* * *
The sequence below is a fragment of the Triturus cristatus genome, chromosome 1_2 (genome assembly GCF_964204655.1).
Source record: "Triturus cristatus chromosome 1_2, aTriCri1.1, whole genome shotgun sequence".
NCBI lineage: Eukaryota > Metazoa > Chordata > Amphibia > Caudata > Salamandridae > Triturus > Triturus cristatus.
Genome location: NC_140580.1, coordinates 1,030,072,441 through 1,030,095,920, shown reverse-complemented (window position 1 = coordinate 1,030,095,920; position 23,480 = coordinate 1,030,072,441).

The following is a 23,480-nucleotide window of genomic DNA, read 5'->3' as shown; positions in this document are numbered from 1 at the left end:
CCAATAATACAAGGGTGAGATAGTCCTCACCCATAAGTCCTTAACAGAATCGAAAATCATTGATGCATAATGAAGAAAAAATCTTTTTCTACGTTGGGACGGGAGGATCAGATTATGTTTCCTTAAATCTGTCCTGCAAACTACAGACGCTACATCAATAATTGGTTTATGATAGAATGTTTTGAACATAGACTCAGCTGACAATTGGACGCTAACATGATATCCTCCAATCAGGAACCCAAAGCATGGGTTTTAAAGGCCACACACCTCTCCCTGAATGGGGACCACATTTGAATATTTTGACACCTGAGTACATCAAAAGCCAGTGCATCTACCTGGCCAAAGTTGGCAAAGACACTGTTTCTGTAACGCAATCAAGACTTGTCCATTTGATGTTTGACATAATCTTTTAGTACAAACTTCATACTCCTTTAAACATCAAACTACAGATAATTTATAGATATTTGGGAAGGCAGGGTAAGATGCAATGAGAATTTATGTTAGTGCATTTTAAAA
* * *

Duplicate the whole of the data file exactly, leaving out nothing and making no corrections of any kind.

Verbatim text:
The sequence below is a fragment of the Triturus cristatus genome, chromosome 1_2 (genome assembly GCF_964204655.1).
Source record: "Triturus cristatus chromosome 1_2, aTriCri1.1, whole genome shotgun sequence".
NCBI lineage: Eukaryota > Metazoa > Chordata > Amphibia > Caudata > Salamandridae > Triturus > Triturus cristatus.
Genome location: NC_140580.1, coordinates 1,030,072,441 through 1,030,095,920, shown reverse-complemented (window position 1 = coordinate 1,030,095,920; position 23,480 = coordinate 1,030,072,441).

The following is a 23,480-nucleotide window of genomic DNA, read 5'->3' as shown; positions in this document are numbered from 1 at the left end:
CCAATAATACAAGGGTGAGATAGTCCTCACCCATAAGTCCTTAACAGAATCGAAAATCATTGATGCATAATGAAGAAAAAATCTTTTTCTACGTTGGGACGGGAGGATCAGATTATGTTTCCTTAAATCTGTCCTGCAAACTACAGACGCTACATCAATAATTGGTTTATGATAGAATGTTTTGAACATAGACTCAGCTGACAATTGGACGCTAACATGATATCCTCCAATCAGGAACCCAAAGCATGGGTTTTAAAGGCCACACACCTCTCCCTGAATGGGGACCACATTTGAATATTTTGACACCTGAGTACATCAAAAGCCAGTGCATCTACCTGGCCAAAGTTGGCAAAGACACTGTTTCTGTAACGCAATCAAGACTTGTCCATTTGATGTTTGACATAATCTTTTAGTACAAACTTCATACTCCTTTAAACATCAAACTACAGATAATTTATAGATATTTGGGAAGGCAGGGTAAGATGCAATGAGAATTTATGTTAGTGCATTTTAAAA